On June 11, the WHO signaled that a pandemic of H1N1 flu had begun. The virus, sometimes called swine flu, has spread from Mexico to all corners of the world, but it has also been less deadly that initially feared.
Still, a leading health expert told reporters in Washington Tuesday, the illness should not be underestimated.
“As far as the severity of the disease, so far we’ve been lucky,” Dan Rutz, a former CNN health reporter who has conducted seminars around the world on swine flu, said. “It seems that this pandemic flu has not caused the severe illness for most people. Now having said that, it is still a dangerous disease, and it causes severe illness in some people, especially pregnant women and people who have other underlying health problems, such as asthma, heart disease or diabetes.”
The virus was first detected in the US in April and likely spreads in much the same way seasonal influenza spreads. However, Rutz said, it may be more fatal.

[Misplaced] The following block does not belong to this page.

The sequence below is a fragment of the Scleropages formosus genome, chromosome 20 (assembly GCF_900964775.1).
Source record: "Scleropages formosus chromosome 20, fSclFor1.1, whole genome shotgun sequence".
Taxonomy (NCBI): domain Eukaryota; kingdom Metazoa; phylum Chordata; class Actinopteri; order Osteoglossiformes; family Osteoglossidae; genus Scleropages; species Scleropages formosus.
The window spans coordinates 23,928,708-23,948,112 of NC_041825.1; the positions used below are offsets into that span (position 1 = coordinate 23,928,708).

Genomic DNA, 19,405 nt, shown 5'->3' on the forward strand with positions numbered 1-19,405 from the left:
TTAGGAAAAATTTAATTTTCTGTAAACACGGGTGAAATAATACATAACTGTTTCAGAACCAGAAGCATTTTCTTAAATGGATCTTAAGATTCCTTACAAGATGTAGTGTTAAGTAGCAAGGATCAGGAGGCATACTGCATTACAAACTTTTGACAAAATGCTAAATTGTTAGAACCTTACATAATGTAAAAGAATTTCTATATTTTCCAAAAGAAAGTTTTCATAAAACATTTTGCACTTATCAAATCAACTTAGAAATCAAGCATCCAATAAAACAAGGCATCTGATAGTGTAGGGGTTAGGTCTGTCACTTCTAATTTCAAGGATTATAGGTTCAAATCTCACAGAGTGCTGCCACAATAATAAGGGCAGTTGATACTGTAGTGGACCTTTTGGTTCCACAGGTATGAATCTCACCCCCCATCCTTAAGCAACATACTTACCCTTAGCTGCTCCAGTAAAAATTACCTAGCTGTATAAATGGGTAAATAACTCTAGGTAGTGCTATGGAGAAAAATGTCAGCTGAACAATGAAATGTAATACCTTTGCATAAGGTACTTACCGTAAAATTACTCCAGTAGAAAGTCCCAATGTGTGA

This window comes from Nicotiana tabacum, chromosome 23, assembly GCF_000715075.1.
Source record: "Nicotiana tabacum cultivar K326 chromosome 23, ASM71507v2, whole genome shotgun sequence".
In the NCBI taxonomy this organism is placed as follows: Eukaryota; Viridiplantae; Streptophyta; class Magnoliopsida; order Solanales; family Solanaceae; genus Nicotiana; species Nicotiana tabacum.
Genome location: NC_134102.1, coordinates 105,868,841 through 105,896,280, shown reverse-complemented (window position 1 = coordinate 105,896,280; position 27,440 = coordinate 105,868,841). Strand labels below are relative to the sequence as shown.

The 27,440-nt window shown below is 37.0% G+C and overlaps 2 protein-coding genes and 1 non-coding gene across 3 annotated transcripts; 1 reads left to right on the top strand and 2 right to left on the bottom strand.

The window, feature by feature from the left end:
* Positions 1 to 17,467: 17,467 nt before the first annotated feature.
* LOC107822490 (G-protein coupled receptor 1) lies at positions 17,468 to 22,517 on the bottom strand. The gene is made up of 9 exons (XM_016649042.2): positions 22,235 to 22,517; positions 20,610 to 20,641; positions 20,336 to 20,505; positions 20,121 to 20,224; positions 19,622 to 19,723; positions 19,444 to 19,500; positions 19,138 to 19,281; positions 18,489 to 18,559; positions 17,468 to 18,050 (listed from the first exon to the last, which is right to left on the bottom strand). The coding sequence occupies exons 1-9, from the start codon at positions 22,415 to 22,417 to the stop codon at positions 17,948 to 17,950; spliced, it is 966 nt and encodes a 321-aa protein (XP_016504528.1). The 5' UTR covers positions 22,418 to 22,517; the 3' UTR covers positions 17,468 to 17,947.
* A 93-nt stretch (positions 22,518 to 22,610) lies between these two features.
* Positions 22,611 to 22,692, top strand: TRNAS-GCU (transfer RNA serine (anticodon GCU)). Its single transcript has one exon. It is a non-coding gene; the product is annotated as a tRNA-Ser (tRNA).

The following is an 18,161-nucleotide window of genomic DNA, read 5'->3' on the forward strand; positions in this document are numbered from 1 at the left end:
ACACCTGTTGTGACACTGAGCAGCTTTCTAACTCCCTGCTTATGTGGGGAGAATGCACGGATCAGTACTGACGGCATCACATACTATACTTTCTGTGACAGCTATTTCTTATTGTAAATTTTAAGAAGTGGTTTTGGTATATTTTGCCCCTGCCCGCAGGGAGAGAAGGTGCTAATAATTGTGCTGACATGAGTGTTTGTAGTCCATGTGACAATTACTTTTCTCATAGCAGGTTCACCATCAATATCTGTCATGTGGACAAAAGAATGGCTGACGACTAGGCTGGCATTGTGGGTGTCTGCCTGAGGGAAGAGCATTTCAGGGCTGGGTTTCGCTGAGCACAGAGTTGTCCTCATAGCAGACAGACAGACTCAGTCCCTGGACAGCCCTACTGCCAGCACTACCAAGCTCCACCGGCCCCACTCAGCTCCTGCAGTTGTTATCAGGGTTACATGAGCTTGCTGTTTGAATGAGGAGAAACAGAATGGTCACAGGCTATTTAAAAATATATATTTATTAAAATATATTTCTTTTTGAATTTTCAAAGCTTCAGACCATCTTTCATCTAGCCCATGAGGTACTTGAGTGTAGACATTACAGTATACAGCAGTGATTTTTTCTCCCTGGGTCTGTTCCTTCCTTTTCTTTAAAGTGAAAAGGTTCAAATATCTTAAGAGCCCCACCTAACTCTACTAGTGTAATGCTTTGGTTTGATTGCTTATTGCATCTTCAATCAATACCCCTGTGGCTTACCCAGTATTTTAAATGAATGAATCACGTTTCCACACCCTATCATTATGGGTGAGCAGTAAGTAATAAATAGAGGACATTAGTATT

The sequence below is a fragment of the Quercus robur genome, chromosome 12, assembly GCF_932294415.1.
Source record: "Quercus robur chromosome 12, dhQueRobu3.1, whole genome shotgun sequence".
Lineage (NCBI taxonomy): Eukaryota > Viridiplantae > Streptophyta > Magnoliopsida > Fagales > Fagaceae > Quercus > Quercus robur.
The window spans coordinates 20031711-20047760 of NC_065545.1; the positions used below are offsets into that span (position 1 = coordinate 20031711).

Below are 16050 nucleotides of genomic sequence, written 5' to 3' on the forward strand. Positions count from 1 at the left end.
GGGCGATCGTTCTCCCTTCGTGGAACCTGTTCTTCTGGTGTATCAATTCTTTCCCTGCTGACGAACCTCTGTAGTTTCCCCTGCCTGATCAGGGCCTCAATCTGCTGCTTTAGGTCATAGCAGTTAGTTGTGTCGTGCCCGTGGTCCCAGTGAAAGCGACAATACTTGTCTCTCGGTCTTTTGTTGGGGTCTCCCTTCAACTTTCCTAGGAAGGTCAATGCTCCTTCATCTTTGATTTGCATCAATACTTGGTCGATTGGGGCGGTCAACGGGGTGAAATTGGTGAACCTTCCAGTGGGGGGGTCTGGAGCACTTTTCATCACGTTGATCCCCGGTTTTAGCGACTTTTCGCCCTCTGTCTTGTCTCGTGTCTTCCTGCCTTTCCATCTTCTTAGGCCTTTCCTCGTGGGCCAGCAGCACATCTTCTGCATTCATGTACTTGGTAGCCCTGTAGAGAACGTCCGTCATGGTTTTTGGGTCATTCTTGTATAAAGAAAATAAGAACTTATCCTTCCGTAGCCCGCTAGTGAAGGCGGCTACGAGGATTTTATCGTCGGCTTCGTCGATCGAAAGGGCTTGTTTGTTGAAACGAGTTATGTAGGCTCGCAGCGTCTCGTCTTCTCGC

“Almost everybody in the population would be susceptible to the pandemic flu, whereas only some people would be susceptible to the seasonal flu in any given year,” he said.
Meanwhile, vaccines remain the most powerful health tool for control of any influenza, and the US government is working closely with manufacturers to take steps to manufacture a H1N1 vaccine.
“The seasonal flu vaccine will not protect against swine flu, but you need both this year,” Rutz said. “They work separately, but your body can handle it. The seasonal flu vaccine will protect you against circulating strains of seasonal flu virus; the swine flu vaccine will protect you specifically against this one virus.”
The US expects more of the influenza to appear in coming months, as the seasons change from summer to autumn and winter. Rutz said preventative measures were still important, such as hand-washing, covering the mouth during coughs and sneezes and staying apart from those who are already ill.